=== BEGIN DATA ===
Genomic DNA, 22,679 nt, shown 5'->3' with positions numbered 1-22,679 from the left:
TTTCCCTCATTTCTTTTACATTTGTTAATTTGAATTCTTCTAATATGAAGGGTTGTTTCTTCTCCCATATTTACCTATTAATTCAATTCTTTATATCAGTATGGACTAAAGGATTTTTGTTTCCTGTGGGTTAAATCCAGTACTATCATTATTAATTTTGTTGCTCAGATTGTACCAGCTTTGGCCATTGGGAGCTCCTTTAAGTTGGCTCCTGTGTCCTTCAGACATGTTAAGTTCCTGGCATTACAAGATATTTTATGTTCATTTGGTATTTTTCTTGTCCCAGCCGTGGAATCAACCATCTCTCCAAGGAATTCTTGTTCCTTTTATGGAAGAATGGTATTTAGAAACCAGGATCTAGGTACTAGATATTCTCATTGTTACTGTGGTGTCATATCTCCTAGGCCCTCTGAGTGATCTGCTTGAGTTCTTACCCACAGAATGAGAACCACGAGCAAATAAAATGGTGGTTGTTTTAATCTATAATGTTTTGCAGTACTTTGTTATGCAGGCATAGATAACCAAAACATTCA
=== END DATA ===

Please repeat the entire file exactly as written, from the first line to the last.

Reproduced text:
Genomic DNA, 22,679 nt, shown 5'->3' with positions numbered 1-22,679 from the left:
TTTCCCTCATTTCTTTTACATTTGTTAATTTGAATTCTTCTAATATGAAGGGTTGTTTCTTCTCCCATATTTACCTATTAATTCAATTCTTTATATCAGTATGGACTAAAGGATTTTTGTTTCCTGTGGGTTAAATCCAGTACTATCATTATTAATTTTGTTGCTCAGATTGTACCAGCTTTGGCCATTGGGAGCTCCTTTAAGTTGGCTCCTGTGTCCTTCAGACATGTTAAGTTCCTGGCATTACAAGATATTTTATGTTCATTTGGTATTTTTCTTGTCCCAGCCGTGGAATCAACCATCTCTCCAAGGAATTCTTGTTCCTTTTATGGAAGAATGGTATTTAGAAACCAGGATCTAGGTACTAGATATTCTCATTGTTACTGTGGTGTCATATCTCCTAGGCCCTCTGAGTGATCTGCTTGAGTTCTTACCCACAGAATGAGAACCACGAGCAAATAAAATGGTGGTTGTTTTAATCTATAATGTTTTGCAGTACTTTGTTATGCAGGCATAGATAACCAAAACATTCA